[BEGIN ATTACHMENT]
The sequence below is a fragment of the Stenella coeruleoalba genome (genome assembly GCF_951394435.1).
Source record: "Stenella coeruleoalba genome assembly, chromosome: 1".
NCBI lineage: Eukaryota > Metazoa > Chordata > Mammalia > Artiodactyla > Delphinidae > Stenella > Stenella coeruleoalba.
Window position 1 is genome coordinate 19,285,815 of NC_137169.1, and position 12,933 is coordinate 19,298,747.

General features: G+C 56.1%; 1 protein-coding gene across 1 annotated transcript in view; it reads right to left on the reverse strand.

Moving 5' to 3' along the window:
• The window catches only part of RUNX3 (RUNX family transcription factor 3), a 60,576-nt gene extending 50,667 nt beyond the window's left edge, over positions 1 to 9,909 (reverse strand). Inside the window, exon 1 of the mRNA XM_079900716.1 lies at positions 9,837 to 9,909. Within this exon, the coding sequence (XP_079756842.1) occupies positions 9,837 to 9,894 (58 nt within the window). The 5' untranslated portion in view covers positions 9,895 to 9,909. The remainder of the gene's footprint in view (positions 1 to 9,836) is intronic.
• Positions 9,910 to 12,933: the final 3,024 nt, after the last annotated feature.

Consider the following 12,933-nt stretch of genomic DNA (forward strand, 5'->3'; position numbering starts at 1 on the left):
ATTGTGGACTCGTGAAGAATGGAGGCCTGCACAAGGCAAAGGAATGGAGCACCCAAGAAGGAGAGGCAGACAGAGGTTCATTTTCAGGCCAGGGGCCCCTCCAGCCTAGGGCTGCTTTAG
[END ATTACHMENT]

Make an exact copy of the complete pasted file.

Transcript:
The sequence below is a fragment of the Stenella coeruleoalba genome (genome assembly GCF_951394435.1).
Source record: "Stenella coeruleoalba genome assembly, chromosome: 1".
NCBI lineage: Eukaryota > Metazoa > Chordata > Mammalia > Artiodactyla > Delphinidae > Stenella > Stenella coeruleoalba.
Window position 1 is genome coordinate 19,285,815 of NC_137169.1, and position 12,933 is coordinate 19,298,747.

General features: G+C 56.1%; 1 protein-coding gene across 1 annotated transcript in view; it reads right to left on the reverse strand.

Moving 5' to 3' along the window:
• The window catches only part of RUNX3 (RUNX family transcription factor 3), a 60,576-nt gene extending 50,667 nt beyond the window's left edge, over positions 1 to 9,909 (reverse strand). Inside the window, exon 1 of the mRNA XM_079900716.1 lies at positions 9,837 to 9,909. Within this exon, the coding sequence (XP_079756842.1) occupies positions 9,837 to 9,894 (58 nt within the window). The 5' untranslated portion in view covers positions 9,895 to 9,909. The remainder of the gene's footprint in view (positions 1 to 9,836) is intronic.
• Positions 9,910 to 12,933: the final 3,024 nt, after the last annotated feature.

Consider the following 12,933-nt stretch of genomic DNA (forward strand, 5'->3'; position numbering starts at 1 on the left):
ATTGTGGACTCGTGAAGAATGGAGGCCTGCACAAGGCAAAGGAATGGAGCACCCAAGAAGGAGAGGCAGACAGAGGTTCATTTTCAGGCCAGGGGCCCCTCCAGCCTAGGGCTGCTTTAG